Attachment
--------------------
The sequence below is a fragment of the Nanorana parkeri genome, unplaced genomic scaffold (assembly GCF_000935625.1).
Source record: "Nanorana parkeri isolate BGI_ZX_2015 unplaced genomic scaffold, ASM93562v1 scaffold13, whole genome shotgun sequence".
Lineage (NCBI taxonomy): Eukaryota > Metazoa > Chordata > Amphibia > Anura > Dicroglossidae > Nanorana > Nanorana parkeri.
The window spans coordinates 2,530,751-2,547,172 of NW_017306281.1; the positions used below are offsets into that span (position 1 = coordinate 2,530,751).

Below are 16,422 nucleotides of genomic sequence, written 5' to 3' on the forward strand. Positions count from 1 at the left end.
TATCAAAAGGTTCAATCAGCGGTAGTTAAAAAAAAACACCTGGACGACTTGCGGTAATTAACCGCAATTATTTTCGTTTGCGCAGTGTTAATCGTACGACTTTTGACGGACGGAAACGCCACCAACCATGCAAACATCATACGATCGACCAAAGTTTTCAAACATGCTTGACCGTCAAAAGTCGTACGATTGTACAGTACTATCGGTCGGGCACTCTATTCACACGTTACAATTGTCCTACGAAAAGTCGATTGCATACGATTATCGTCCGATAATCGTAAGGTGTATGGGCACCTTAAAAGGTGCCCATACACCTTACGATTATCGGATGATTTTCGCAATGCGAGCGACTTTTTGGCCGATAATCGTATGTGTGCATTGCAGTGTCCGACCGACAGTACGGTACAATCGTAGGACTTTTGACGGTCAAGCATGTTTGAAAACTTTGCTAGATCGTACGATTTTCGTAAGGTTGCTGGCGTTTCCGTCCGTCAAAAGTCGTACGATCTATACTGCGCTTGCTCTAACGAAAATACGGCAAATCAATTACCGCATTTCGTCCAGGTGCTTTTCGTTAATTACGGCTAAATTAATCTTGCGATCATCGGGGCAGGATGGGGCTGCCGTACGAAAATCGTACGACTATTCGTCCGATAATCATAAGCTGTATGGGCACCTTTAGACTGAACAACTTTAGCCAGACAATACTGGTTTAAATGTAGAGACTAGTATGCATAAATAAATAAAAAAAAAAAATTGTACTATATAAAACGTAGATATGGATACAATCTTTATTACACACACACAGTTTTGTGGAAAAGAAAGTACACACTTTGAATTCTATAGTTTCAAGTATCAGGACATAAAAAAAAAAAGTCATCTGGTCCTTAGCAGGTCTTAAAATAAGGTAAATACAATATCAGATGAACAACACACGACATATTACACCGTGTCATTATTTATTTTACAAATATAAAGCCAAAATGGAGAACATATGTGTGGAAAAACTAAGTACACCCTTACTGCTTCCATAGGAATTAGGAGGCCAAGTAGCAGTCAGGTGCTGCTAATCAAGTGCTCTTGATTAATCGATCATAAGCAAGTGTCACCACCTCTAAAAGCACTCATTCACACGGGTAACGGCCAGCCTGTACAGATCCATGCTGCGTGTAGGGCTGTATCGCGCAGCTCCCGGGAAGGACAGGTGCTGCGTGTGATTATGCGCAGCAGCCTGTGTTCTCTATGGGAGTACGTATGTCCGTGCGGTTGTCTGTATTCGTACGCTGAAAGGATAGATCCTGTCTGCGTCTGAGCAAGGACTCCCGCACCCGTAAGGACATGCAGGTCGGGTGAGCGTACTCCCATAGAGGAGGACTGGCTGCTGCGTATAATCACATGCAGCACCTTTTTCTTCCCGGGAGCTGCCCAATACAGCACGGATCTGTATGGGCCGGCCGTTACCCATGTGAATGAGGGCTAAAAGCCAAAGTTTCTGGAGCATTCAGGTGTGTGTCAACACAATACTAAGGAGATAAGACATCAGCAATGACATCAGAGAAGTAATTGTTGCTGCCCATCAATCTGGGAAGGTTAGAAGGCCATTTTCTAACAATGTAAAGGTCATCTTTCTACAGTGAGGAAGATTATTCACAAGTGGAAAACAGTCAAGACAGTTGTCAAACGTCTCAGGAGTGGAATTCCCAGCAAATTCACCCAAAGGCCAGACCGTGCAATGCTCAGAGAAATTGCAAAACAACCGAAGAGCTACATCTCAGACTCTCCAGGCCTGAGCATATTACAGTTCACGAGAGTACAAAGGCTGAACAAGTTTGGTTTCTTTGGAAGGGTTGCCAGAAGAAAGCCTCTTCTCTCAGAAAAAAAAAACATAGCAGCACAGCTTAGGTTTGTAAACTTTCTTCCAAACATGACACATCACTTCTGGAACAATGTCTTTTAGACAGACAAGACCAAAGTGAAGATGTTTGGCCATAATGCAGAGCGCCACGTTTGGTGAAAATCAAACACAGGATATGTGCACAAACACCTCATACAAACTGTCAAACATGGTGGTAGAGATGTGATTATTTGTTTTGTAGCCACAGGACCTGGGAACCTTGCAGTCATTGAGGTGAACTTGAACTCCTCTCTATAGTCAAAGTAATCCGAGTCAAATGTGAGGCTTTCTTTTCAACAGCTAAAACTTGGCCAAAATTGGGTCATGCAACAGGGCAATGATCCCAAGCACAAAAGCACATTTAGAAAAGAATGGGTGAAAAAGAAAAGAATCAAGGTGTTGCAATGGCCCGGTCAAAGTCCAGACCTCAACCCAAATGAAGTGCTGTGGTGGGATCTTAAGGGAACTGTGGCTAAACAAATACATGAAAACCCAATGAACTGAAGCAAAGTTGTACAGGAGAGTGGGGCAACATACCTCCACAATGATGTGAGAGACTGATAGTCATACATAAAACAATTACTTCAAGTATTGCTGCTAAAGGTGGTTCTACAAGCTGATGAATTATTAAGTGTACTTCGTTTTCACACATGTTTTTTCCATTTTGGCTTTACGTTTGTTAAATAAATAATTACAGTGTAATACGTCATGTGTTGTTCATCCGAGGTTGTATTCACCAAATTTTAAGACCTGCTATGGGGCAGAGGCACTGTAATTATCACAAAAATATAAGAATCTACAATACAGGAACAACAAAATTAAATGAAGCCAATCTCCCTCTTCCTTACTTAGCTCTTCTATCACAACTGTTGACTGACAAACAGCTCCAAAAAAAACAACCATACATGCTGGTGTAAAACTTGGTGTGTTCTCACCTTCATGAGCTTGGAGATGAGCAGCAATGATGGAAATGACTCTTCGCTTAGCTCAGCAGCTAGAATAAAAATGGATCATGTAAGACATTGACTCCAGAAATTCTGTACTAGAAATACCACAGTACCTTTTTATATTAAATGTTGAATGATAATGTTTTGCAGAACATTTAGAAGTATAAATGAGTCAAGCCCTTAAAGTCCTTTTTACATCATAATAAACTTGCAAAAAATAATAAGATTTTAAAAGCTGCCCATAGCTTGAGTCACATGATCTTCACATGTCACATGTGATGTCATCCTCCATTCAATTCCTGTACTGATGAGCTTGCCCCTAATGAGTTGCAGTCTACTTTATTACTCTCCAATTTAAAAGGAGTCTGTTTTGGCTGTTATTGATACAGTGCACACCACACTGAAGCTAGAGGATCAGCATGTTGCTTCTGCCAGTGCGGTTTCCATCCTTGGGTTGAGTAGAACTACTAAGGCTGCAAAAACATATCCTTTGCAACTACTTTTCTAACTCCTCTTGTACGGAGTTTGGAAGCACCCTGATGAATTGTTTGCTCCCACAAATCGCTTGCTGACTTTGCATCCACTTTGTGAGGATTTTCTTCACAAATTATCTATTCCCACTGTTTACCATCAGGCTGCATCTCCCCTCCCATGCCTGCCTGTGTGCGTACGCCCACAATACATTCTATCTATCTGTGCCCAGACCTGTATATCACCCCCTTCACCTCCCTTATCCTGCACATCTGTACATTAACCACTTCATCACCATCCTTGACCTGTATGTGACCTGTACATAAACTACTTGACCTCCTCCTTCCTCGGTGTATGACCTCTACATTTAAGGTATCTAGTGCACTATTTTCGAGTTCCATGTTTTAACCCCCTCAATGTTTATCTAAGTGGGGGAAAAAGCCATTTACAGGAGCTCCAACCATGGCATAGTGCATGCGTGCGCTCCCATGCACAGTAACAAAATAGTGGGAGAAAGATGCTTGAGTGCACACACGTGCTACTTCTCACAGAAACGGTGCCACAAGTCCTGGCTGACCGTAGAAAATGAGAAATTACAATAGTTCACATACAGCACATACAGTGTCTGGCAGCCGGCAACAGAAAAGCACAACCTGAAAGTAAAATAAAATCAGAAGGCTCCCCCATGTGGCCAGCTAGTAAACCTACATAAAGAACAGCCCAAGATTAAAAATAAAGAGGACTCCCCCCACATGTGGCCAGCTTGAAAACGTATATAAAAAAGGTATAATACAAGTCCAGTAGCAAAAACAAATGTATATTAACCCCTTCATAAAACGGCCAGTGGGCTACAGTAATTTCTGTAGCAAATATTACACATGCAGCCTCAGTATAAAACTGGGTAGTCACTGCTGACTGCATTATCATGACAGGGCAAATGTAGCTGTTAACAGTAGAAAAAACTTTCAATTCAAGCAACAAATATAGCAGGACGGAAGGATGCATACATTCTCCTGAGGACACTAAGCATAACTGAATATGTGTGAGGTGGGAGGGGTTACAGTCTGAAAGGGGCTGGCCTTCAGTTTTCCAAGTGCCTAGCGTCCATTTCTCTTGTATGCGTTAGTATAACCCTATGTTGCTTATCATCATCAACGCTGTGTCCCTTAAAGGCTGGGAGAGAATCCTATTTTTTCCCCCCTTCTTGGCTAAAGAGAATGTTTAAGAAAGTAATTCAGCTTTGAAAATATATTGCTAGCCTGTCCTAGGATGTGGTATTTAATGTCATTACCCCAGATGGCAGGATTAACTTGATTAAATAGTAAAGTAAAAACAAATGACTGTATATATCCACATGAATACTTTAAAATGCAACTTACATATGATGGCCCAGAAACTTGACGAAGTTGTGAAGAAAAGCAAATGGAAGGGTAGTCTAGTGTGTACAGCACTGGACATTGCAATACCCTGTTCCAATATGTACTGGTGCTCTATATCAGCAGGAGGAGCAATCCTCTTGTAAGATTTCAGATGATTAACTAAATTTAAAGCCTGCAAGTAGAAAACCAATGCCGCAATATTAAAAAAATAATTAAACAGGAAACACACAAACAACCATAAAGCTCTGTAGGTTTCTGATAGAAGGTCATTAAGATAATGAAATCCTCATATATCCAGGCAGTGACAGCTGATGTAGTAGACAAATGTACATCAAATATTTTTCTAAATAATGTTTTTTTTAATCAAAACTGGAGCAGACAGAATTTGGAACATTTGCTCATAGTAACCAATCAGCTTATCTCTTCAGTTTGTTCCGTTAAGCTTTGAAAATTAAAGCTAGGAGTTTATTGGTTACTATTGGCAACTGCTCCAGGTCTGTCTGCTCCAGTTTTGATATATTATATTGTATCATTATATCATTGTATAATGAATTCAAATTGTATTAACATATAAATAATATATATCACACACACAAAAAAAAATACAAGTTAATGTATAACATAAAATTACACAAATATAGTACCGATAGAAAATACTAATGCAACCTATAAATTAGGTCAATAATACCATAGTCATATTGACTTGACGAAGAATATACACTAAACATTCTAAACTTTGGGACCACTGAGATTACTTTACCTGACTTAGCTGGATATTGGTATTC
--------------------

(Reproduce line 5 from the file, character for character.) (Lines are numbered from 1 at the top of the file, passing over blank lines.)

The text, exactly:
Below are 16,422 nucleotides of genomic sequence, written 5' to 3' on the forward strand. Positions count from 1 at the left end.